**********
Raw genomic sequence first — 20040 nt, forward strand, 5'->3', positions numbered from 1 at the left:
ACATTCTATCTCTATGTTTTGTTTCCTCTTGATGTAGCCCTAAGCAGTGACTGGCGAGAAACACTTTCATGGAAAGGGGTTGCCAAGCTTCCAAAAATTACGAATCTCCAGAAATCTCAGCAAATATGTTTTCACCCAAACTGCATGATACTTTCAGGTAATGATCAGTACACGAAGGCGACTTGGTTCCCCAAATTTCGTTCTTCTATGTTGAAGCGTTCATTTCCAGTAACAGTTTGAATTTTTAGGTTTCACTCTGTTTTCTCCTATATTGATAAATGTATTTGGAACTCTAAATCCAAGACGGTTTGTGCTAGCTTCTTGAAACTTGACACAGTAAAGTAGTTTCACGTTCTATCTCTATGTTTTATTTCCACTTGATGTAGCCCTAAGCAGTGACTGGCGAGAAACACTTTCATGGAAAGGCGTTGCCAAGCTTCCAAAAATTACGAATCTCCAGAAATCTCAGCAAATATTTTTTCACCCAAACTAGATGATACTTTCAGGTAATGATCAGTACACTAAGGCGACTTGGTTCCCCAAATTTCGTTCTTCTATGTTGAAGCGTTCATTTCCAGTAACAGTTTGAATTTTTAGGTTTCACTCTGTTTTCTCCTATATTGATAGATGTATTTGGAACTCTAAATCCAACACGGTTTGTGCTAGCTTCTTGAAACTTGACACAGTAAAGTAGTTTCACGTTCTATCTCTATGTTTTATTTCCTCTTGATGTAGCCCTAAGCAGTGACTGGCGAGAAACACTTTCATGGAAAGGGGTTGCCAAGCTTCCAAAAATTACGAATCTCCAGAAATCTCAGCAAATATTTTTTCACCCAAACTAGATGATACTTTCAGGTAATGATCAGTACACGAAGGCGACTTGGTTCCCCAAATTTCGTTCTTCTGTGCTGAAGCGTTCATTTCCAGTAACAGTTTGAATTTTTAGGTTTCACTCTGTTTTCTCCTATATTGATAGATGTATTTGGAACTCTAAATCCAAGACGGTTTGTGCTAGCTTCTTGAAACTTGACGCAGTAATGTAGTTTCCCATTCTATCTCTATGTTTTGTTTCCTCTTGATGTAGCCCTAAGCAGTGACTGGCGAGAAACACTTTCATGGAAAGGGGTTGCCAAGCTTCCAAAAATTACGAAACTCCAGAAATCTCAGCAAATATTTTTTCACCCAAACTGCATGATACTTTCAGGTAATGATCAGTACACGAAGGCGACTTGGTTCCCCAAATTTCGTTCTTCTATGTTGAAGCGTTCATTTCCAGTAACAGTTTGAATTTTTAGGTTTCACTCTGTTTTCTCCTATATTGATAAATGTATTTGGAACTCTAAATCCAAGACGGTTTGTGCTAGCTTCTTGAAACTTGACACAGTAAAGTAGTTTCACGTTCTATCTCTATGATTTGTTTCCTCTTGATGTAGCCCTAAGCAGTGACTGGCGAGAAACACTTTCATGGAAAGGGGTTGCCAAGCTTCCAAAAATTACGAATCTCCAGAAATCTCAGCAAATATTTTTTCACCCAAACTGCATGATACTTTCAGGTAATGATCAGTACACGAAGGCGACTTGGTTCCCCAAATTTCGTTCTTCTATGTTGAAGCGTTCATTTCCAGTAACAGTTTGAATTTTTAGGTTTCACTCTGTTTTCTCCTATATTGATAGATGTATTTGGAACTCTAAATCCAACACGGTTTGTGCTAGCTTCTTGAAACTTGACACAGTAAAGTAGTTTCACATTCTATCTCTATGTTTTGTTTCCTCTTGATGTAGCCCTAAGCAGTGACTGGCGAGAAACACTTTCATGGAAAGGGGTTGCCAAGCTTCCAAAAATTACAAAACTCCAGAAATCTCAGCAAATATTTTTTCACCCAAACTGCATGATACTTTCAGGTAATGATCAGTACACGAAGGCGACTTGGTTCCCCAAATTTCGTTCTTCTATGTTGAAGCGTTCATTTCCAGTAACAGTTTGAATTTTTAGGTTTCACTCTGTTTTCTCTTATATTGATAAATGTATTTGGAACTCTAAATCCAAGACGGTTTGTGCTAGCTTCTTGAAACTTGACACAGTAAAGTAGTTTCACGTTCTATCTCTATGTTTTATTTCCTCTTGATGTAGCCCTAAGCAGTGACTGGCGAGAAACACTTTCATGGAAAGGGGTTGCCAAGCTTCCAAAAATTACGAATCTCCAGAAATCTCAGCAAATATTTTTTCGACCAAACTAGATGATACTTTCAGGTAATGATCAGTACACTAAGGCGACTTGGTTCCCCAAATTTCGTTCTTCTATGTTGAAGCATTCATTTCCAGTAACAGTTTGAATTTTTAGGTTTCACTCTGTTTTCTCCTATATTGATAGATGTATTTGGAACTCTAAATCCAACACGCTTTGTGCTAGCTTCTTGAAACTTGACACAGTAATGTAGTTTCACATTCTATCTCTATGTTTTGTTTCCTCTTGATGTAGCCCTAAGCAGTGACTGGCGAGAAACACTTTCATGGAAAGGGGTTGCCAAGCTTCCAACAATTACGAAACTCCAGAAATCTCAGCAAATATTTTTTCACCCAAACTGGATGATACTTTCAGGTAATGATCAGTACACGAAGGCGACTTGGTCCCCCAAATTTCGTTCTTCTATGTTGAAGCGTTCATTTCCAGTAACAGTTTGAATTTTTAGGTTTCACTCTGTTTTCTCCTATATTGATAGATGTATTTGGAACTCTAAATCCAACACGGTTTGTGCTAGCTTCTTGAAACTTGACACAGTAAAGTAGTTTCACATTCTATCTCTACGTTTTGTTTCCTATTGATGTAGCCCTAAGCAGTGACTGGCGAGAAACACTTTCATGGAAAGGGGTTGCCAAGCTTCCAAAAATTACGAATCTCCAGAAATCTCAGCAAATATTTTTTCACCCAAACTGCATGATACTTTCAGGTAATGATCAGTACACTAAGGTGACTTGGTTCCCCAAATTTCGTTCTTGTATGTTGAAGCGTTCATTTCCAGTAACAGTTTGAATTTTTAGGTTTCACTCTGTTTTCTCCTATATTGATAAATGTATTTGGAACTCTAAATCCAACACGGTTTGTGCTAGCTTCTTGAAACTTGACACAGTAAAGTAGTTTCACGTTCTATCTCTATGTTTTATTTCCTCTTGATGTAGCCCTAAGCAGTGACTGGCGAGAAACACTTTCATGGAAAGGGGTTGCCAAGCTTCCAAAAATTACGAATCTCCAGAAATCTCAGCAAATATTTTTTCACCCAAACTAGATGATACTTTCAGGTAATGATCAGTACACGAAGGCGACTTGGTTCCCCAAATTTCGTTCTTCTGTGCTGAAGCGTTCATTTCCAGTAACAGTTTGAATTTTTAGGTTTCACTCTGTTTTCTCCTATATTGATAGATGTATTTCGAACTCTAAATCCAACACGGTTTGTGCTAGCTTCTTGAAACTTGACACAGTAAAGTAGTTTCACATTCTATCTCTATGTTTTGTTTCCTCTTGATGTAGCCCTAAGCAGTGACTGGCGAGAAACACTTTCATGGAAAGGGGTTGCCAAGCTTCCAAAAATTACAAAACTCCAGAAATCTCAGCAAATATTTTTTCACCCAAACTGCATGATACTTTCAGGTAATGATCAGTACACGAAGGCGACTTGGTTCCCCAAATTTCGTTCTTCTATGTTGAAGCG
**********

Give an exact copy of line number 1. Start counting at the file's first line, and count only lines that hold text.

Raw genomic sequence first — 20040 nt, forward strand, 5'->3', positions numbered from 1 at the left: